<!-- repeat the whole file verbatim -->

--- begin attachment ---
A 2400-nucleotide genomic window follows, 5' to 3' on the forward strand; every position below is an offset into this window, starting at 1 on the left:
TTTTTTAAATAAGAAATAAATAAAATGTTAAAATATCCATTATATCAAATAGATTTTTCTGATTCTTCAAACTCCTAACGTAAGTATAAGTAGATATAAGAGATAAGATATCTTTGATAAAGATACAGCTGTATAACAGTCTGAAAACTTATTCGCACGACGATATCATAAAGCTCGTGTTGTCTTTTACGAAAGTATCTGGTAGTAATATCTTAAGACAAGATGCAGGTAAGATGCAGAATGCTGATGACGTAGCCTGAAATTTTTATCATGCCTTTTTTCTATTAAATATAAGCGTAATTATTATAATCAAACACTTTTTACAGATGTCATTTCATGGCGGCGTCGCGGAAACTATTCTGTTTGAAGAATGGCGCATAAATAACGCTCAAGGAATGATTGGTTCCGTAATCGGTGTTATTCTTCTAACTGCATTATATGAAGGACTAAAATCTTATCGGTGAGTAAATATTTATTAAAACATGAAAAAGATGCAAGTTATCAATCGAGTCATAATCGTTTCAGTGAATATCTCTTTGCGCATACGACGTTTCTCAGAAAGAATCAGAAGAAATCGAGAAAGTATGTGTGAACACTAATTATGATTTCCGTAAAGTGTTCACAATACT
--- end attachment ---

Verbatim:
A 2400-nucleotide genomic window follows, 5' to 3' on the forward strand; every position below is an offset into this window, starting at 1 on the left:
TTTTTTAAATAAGAAATAAATAAAATGTTAAAATATCCATTATATCAAATAGATTTTTCTGATTCTTCAAACTCCTAACGTAAGTATAAGTAGATATAAGAGATAAGATATCTTTGATAAAGATACAGCTGTATAACAGTCTGAAAACTTATTCGCACGACGATATCATAAAGCTCGTGTTGTCTTTTACGAAAGTATCTGGTAGTAATATCTTAAGACAAGATGCAGGTAAGATGCAGAATGCTGATGACGTAGCCTGAAATTTTTATCATGCCTTTTTTCTATTAAATATAAGCGTAATTATTATAATCAAACACTTTTTACAGATGTCATTTCATGGCGGCGTCGCGGAAACTATTCTGTTTGAAGAATGGCGCATAAATAACGCTCAAGGAATGATTGGTTCCGTAATCGGTGTTATTCTTCTAACTGCATTATATGAAGGACTAAAATCTTATCGGTGAGTAAATATTTATTAAAACATGAAAAAGATGCAAGTTATCAATCGAGTCATAATCGTTTCAGTGAATATCTCTTTGCGCATACGACGTTTCTCAGAAAGAATCAGAAGAAATCGAGAAAGTATGTGTGAACACTAATTATGATTTCCGTAAAGTGTTCACAATACT